To evaluate the interrelationships between the rate of absorption of soluble insulin, SCBF, and anthropometry in normal subjects.


In 12 normal men (age range 23–30 yr, BMI 18.2–41.3 kg/m2), simultaneous assessment of the absorption of 125I-labeled soluble insulin and SCBF (99mTc clearance) was performed, on separate study days, for the anterior abdominal wall, anterior midthigh, and the upper arm sites. Each site was examined in a randomized order on two separate occasions. Absorption of 125I-soluble insulin was determined by external monitoring of residual radioactivity levels at the injection site for 6 h postinjection. Residual radioactivity level-time curves, including the characteristic early phase of slow absorption of soluble insulin (the lag phase), were described using two- and three-parameter biexponential models. Anthropometric measurements included BMI, ultrasonic measurement of the subcutaneous adipose tissue layer, and caliper skin fold thickness at the anterior abdominal wall, biceps, triceps, anterior midthigh, and subscapular sites.


A highly significant positive relationship was observed between the rate of absorption of 125I-soluble insulin and SCBF (rS =0.44–0.52; P < 0.01–0.001). The duration of the lag phase was inversely correlated with SCBF (rS = −0.34 – −0.51; P < 0.01–0.001). Inverse relationships also were observed for the subjects' degree of adiposity with the rate of soluble insulin absorption (rs = −0.43–−0.71; P < 0.001) and SCBF (rS = −0.27–−0.62; P < 0.05–0.001). Significantly shorter lag phase was observed for the abdominal site compared with thigh and arm injection sites (P < 0.05–0.01).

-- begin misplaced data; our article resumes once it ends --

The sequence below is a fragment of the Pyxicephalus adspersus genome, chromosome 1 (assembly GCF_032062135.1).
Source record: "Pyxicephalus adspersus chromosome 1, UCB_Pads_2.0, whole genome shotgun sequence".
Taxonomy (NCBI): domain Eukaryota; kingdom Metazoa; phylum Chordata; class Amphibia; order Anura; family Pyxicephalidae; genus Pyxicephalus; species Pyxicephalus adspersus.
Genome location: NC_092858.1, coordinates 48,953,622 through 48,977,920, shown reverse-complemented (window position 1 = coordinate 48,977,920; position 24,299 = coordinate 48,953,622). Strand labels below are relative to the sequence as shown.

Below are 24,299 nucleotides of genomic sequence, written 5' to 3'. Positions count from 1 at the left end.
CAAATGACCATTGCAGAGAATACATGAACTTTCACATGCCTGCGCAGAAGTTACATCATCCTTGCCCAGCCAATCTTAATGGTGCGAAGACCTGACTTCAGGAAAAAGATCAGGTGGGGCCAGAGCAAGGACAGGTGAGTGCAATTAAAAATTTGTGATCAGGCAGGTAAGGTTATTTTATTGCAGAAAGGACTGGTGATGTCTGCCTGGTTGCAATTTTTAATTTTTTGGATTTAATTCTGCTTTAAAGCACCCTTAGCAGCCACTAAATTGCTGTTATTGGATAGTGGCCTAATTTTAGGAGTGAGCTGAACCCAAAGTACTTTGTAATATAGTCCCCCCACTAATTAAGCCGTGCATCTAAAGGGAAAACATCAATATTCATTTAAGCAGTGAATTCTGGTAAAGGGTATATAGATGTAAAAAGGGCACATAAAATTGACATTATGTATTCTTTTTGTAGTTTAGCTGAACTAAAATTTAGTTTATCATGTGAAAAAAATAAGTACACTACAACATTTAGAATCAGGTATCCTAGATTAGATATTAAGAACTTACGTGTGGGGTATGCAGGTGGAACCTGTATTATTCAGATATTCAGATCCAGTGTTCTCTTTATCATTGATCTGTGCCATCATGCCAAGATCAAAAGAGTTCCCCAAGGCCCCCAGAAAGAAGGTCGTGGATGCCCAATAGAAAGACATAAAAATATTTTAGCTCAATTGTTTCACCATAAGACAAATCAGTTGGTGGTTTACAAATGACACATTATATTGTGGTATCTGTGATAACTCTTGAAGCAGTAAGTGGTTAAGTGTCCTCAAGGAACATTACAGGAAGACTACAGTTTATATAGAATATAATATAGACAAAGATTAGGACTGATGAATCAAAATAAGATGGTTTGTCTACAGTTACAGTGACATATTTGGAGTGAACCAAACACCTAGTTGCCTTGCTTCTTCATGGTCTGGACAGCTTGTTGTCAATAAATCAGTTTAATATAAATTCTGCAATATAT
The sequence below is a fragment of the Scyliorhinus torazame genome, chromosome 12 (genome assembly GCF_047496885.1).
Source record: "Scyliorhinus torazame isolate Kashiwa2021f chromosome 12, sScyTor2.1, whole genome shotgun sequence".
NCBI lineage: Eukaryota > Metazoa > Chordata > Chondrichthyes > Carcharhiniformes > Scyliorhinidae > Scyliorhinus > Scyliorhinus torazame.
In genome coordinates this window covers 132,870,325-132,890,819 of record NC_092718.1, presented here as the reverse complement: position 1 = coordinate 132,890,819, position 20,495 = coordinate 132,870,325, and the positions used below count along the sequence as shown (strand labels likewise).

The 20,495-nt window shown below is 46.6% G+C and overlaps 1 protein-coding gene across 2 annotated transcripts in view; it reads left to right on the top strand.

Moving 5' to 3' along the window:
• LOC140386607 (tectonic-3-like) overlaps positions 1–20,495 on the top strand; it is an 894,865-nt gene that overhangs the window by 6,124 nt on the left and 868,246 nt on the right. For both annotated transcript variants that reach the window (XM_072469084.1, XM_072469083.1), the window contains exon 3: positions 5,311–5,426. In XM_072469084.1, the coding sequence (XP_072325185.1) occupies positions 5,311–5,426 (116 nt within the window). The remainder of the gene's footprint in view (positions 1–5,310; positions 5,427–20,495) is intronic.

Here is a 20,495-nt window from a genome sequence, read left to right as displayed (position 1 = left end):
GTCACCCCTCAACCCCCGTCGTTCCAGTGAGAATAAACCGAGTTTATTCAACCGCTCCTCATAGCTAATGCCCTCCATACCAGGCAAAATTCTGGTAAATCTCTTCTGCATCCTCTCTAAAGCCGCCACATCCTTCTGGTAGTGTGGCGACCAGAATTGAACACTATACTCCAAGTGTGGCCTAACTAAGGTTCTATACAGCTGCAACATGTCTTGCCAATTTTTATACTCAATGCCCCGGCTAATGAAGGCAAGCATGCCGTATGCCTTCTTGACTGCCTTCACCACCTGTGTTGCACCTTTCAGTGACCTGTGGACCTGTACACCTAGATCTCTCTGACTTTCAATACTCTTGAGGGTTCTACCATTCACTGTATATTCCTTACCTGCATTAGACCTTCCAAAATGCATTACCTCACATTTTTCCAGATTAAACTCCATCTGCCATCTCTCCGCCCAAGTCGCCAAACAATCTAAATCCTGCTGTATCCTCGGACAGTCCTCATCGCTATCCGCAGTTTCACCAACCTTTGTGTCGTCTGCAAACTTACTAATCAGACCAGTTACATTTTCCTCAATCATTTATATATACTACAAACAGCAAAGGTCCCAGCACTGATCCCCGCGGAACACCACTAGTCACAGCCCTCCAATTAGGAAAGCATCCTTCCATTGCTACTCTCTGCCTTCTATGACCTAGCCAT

The rate of absorption of soluble insulin, including during the lag phase, is positively correlated with SCBF. Increasing adiposity prolongs the duration of the early lag phase and reduces the rate of absorption of soluble insulin and SCBF.

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